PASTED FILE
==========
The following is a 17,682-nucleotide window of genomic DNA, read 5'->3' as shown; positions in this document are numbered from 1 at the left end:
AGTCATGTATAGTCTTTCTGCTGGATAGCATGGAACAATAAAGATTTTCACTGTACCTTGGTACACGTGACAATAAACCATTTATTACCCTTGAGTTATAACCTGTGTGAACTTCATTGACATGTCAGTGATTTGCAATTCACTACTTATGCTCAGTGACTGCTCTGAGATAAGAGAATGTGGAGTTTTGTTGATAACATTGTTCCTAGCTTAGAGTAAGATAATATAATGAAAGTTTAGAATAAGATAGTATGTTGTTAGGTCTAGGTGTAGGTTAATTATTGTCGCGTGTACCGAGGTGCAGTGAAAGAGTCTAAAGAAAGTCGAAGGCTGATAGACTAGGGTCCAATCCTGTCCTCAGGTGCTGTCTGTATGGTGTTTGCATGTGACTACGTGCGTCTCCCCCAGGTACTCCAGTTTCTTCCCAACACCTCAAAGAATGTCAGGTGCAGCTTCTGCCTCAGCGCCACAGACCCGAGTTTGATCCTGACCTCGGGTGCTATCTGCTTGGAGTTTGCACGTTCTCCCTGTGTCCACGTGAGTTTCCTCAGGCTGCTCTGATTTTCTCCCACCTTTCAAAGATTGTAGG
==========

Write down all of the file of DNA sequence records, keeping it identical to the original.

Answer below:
The following is a 17,682-nucleotide window of genomic DNA, read 5'->3' as shown; positions in this document are numbered from 1 at the left end:
AGTCATGTATAGTCTTTCTGCTGGATAGCATGGAACAATAAAGATTTTCACTGTACCTTGGTACACGTGACAATAAACCATTTATTACCCTTGAGTTATAACCTGTGTGAACTTCATTGACATGTCAGTGATTTGCAATTCACTACTTATGCTCAGTGACTGCTCTGAGATAAGAGAATGTGGAGTTTTGTTGATAACATTGTTCCTAGCTTAGAGTAAGATAATATAATGAAAGTTTAGAATAAGATAGTATGTTGTTAGGTCTAGGTGTAGGTTAATTATTGTCGCGTGTACCGAGGTGCAGTGAAAGAGTCTAAAGAAAGTCGAAGGCTGATAGACTAGGGTCCAATCCTGTCCTCAGGTGCTGTCTGTATGGTGTTTGCATGTGACTACGTGCGTCTCCCCCAGGTACTCCAGTTTCTTCCCAACACCTCAAAGAATGTCAGGTGCAGCTTCTGCCTCAGCGCCACAGACCCGAGTTTGATCCTGACCTCGGGTGCTATCTGCTTGGAGTTTGCACGTTCTCCCTGTGTCCACGTGAGTTTCCTCAGGCTGCTCTGATTTTCTCCCACCTTTCAAAGATTGTAGG